Gyeonggi is place to have a porcelain ball

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Gyeonggi is place to have a porcelain ball

The vicinity of Gwangju in Gyeonggi province has long been famous for its abundance of Joseon-era porcelain kilns. A site of particular historical significance is the village of Boonweon, which possesses within its borders the history of Joseon-era white porcelain. Here, the ancient art of porcelain-making continues to thrive. The latest effort to bring this past to life for visitors is the renovation of Boonweon’s old White Porcelain Hall, which had been buried for hundreds of years.
The restoration was accomplished through the efforts of the Gyeonggi provincial government and the local tourism office. Together, they sought to create a center for information on both ancient and modern aspects of porcelain. The cost of both exterior and interior renovations cost 17 million won ($14,750), according to the project manager.
Although the original kiln where famous potters from all over the country gathered no longer exists, the site now contains a newly developed Porcelain Hall.
This former center for baekja, or white porcelain, development during the Joseon Dynasty (1392 to 1910) had been concealed by a school built by the Japanese occupiers as part of a wholesale effort to erase remaining displays of Korean culture.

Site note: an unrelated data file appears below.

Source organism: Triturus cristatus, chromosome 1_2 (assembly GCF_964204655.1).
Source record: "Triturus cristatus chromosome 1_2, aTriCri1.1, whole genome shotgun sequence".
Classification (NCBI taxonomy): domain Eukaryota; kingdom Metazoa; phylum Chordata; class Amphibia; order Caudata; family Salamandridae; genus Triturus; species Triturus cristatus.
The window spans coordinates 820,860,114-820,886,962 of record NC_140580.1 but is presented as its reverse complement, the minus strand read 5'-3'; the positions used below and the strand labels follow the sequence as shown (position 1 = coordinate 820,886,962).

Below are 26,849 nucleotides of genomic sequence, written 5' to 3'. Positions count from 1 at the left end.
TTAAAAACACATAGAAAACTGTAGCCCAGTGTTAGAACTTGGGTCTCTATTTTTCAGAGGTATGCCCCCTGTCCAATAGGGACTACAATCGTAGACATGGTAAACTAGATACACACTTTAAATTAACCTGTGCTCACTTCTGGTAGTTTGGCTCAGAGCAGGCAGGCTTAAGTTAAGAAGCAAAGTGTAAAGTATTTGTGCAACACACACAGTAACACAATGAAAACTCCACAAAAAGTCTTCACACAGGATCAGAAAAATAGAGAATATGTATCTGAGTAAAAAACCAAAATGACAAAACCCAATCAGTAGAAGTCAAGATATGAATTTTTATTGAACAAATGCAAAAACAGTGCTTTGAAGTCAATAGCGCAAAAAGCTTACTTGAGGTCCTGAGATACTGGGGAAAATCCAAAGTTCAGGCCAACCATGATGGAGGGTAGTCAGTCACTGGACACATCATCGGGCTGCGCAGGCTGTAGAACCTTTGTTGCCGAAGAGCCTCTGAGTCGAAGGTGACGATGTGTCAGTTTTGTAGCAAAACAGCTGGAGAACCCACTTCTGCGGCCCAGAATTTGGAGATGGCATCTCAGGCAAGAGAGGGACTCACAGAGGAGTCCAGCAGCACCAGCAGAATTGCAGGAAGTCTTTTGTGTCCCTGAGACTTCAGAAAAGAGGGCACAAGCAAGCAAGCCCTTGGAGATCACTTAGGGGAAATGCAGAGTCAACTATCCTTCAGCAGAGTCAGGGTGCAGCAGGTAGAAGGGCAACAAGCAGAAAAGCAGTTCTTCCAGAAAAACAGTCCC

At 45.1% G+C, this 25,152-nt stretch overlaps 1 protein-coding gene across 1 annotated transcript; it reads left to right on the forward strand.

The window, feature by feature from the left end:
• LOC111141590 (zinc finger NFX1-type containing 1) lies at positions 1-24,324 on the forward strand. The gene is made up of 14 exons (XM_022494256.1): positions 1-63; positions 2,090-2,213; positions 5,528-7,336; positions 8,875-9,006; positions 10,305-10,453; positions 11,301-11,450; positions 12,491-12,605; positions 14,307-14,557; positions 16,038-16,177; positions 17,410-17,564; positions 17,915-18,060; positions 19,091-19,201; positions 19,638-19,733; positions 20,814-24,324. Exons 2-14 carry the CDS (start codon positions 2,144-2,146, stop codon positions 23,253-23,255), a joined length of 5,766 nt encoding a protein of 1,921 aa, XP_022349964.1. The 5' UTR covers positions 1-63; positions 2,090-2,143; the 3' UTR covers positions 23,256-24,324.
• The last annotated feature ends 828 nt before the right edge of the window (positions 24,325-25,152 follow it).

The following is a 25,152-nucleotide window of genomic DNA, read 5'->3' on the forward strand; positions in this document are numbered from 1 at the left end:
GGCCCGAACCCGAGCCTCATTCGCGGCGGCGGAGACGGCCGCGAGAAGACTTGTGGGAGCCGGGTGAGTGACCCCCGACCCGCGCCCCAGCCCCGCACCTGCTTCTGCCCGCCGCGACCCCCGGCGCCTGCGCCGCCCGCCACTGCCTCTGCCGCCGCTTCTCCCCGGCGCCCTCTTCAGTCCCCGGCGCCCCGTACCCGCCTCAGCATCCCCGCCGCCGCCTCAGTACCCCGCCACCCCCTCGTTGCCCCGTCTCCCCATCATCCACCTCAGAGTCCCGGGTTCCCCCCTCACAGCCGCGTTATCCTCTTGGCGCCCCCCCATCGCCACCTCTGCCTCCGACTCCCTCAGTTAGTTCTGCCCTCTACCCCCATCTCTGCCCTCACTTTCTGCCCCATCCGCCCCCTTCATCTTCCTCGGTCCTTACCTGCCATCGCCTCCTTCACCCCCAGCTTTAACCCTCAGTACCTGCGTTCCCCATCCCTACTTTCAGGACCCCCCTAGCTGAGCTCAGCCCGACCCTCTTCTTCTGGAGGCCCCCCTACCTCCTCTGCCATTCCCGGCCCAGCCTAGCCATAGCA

Since construction of the hall began last March, tourism officials had been concerned about preserving any historic artifacts that were discovered. A team of experts associated with the group Ahreumjigi helped local authorities. Further, workers raised the terrain around the building to protect any remaining porcelain chips or other historical items.
The architect Lee Jong-ho, who runs Meta Studio, turned the abandoned school into a museum by employing steel plates shaped like porcelain chips featuring drawings of cranes, reminding visitors of the Joseon-era crafts.
The two-story, 100-pyeong (3,500 square foot) building houses an exhibition hall on the first floor and a research space on the second floor where visitors can study baekja in greater detail.
From the entrance, visitors begin by passing through a section offering a broad overview of white porcelain: the kiln’s history, the history of Joseon-era baekja, restoration of Joseon baekja and the kiln, the porcelain-making process at the kiln, as well as the discoveries from excavation at the Boonweon kiln.
The exhibition hall contains a number of educational programs, beginning with an area where visitors can make their own pottery. Also on display is an exhibit of porcelain chips that were excavated from the ruins, a reproduction of the kiln’s ground layer showing the condition of the buried pottery, and a miniature model of the kiln as it might have looked when it was operating.
To reach the museum from Seoul, take an intercity bus to Gwangju (Gyeonggi province). At the Gwangju bus station, take a local bus to Namjong; they leave at 8:15 a.m., 11:30 a.m. and 12:40 p.m. The museum is located behind Bunwon Elementary School. Admission is free. It is open daily 10 a.m. to 6 p.m. through Oct. 31. Call (031) 766-8465 for details.

by Jeong Jae-suk
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